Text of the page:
Feeds

What sealed Nokia's fate?

It's the bureaucracy, stupid

Providing a secure and efficient Helpdesk

"Nokia and Symbian was the last of the European software business, it's gone overnight. That's depressing," an industry veteran told me on Friday afternoon.

As I wrote several years ago, Nokia was a company that could set global standards for consumer electronics, and do so from a cold and remote corner of Europe, using its own R&D. Americans thought this claim was either cute or hyperbolic - but with its central role in mobile communications, and its deep pockets, I didn't think it was far-fetched for Nokia to rival Sony across the home. With a Microsoft partnership, that's not impossible, but it's unlikely - and Nokia won't be putting its own vision to the market, but putting its badge on somebody else's.

For me, the most remarkable part of Nokia's decline is how deeply it thought about the future, for so long. Nokia had prepared for the shift away from commodity voice phones many years ago. In the late 1990s it handing out copies of The Innovator's Dilemma for its management to read. Anyone looking for a single scapegoat or a defining moment should be disappointed, however. What slowly strangled Nokia was its inability to execute its plans effectively.

Nokia N95 S60 menu

Let's look at the problems Nokia was confronted with, and its responses.

The masterplan

As Charles Davies pointed out in our Symbian retrospective, the late Noughties were the first time that an outsider could break into the top tier of phone manufacturers. Packaged chipsets allowed new entrants to the make reasonable 2G (not yet 3G) phones by 2007. Nokia had pioneered high functionality consumer smartphones in 2002, starting with the 7650. This looked like great timing: GPRS networks were coming online and 3G not far behind. Every 18 months Nokia could produce smaller, more integrated electronics. From a producer's point of view, it was perfect. From the punter's point of view, all was not well, though.

Symbian smartphones became increasingly complex and buggy. They brimmed over with features, but users had to pay a premium to add a data plan to use them fully. The features were hard to find, too. So smartphones remained a niche for technology enthusiasts. (Symbian was turning a tidy profit by 2006).

Then Apple entered the market with a device that was a merely-OK phone, but offered something radically new: a new user interface that made much of the functionality manufacturers like Nokia had built into their devices quite usable. And Apple had a bundled data plan, so trying it all out was risk-free.

At last, here was an integrated mobile device that didn't suck. Pure-play PDAs had disappeared, but their replacements left a nasty taste. Both reading and writing about these were no fun.

"After years of writing about smartphones, I've seen the established players become lazy and complacent, go down blind alleys, or standardize on horrible designs and feature sets," I recall. "So the iPhone should focus minds wonderfully - it should raise the bar for everyone." Believe it or not, that was one of my more Unpopular Opinions.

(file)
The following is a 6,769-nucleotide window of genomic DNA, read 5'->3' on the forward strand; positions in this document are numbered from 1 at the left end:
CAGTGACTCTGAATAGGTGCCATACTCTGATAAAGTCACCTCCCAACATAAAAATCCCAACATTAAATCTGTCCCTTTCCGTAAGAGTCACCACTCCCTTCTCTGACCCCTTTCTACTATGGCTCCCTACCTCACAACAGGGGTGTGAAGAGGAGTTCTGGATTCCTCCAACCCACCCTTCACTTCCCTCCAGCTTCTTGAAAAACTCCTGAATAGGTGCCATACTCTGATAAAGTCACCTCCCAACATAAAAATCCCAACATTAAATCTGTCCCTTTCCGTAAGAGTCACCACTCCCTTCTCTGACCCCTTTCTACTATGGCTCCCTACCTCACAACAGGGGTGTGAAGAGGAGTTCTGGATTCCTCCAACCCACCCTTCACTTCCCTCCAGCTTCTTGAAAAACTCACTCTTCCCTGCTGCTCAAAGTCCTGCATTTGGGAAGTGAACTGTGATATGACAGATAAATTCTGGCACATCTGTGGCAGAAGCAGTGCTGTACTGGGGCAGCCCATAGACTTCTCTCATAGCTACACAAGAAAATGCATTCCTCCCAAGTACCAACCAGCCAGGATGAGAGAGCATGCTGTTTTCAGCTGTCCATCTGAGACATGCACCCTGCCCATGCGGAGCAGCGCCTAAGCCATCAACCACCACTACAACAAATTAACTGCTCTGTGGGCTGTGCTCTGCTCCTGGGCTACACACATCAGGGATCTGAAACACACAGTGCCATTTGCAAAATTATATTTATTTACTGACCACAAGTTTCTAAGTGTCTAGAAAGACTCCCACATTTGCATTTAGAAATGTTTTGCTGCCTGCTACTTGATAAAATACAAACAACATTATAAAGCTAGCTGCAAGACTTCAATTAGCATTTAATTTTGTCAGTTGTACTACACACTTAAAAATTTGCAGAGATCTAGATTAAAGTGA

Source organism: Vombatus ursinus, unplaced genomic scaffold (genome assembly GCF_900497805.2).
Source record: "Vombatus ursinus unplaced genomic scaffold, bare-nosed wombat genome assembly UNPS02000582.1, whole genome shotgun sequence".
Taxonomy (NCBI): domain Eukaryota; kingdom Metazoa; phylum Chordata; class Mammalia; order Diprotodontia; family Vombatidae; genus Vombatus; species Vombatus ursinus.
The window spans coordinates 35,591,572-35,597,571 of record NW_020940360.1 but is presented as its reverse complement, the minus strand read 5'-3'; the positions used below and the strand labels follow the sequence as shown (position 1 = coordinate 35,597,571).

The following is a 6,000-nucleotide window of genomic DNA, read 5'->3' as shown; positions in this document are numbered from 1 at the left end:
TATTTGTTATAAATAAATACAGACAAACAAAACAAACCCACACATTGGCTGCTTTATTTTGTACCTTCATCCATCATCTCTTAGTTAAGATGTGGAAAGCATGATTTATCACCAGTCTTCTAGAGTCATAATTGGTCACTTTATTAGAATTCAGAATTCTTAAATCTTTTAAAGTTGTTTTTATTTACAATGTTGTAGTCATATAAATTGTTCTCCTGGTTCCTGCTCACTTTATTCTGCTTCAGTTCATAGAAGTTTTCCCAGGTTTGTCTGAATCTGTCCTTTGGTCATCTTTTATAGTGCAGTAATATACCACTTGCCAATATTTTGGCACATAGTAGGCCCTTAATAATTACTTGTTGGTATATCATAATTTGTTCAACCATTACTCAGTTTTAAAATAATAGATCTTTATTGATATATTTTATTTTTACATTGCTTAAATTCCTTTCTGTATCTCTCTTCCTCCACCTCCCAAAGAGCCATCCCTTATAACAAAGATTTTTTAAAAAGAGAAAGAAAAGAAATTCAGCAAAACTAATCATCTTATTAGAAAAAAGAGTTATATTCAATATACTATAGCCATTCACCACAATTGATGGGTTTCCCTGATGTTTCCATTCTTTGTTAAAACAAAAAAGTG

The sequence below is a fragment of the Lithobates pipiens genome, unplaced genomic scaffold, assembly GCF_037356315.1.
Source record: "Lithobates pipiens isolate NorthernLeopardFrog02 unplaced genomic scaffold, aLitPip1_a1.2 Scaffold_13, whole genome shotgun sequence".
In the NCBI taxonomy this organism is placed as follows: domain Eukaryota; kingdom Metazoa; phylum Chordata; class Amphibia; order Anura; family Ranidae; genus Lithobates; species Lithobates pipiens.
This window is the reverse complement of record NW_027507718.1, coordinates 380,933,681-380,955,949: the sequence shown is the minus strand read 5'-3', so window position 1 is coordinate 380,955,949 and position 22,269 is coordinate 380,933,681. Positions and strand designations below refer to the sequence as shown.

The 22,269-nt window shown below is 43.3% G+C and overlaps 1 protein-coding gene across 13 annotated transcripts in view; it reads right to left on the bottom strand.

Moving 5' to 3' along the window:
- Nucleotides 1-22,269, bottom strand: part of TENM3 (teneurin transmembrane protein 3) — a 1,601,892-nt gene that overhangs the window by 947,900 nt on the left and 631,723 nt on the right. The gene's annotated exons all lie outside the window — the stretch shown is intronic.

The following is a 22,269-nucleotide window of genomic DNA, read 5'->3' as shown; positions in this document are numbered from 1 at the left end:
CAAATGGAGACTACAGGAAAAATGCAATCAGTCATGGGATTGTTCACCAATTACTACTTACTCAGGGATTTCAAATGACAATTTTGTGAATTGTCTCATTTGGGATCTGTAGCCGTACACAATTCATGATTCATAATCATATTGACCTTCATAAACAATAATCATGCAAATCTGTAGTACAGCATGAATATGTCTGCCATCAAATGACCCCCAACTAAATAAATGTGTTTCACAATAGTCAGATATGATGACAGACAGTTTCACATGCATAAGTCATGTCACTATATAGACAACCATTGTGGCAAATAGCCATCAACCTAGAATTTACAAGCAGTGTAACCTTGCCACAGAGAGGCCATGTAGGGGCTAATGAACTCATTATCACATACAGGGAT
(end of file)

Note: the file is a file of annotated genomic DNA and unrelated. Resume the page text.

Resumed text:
Conventional wisdom decreed that this vanity exercise would be quietly snuffed out by the operators - possibly ending Apple's ambitions in the mobile business.

So Nokia wasn't alone in dismissing the iPhone, and its usability, as a gimmick. This gave Apple the time it needed to catch up. Demand was overwhelming, allowing Apple to relax its one-operator-per-market policy, and gradually work in the many missing features: an app store, 3G, and MMS for example. Nokia simply thought producer-power would crush the users' revolt.

Security for virtualized datacentres

More from The Register

next story
TEEN RAMPAGE: Kids in iPhone 6 'Will it bend' YouTube 'prank'
iPhones bent in Norwich? As if the place wasn't weird enough
Consumers agree to give up first-born child for free Wi-Fi – survey
This Herod network's ace – but crap reception in bullrushes
Crouching tiger, FAST ASLEEP dragon: Smugglers can't shift iPhone 6s
China's grey market reports 'sluggish' sales of Apple mobe
Sea-Me-We 5 construction starts
New sub cable to go live 2016
New EU digi-commish struggles with concepts of net neutrality
Oettinger all about the infrastructure – but not big on substance
PEAK IPV4? Global IPv6 traffic is growing, DDoS dying, says Akamai
First time the cache network has seen drop in use of 32-bit-wide IP addresses
EE coughs to BROKEN data usage metrics BLUNDER that short-changes customers
Carrier apologises for 'inflated' measurements cockup
Comcast: Help, help, FCC. Netflix and pals are EXTORTIONISTS
The others guys are being mean so therefore ... monopoly all good, yeah?
prev story

Whitepapers

Forging a new future with identity relationship management
Learn about ForgeRock's next generation IRM platform and how it is designed to empower CEOS's and enterprises to engage with consumers.
Storage capacity and performance optimization at Mizuno USA
Mizuno USA turn to Tegile storage technology to solve both their SAN and backup issues.
The next step in data security
With recent increased privacy concerns and computers becoming more powerful, the chance of hackers being able to crack smaller-sized RSA keys increases.
Security for virtualized datacentres
Legacy security solutions are inefficient due to the architectural differences between physical and virtual environments.
A strategic approach to identity relationship management
ForgeRock commissioned Forrester to evaluate companies’ IAM practices and requirements when it comes to customer-facing scenarios versus employee-facing ones.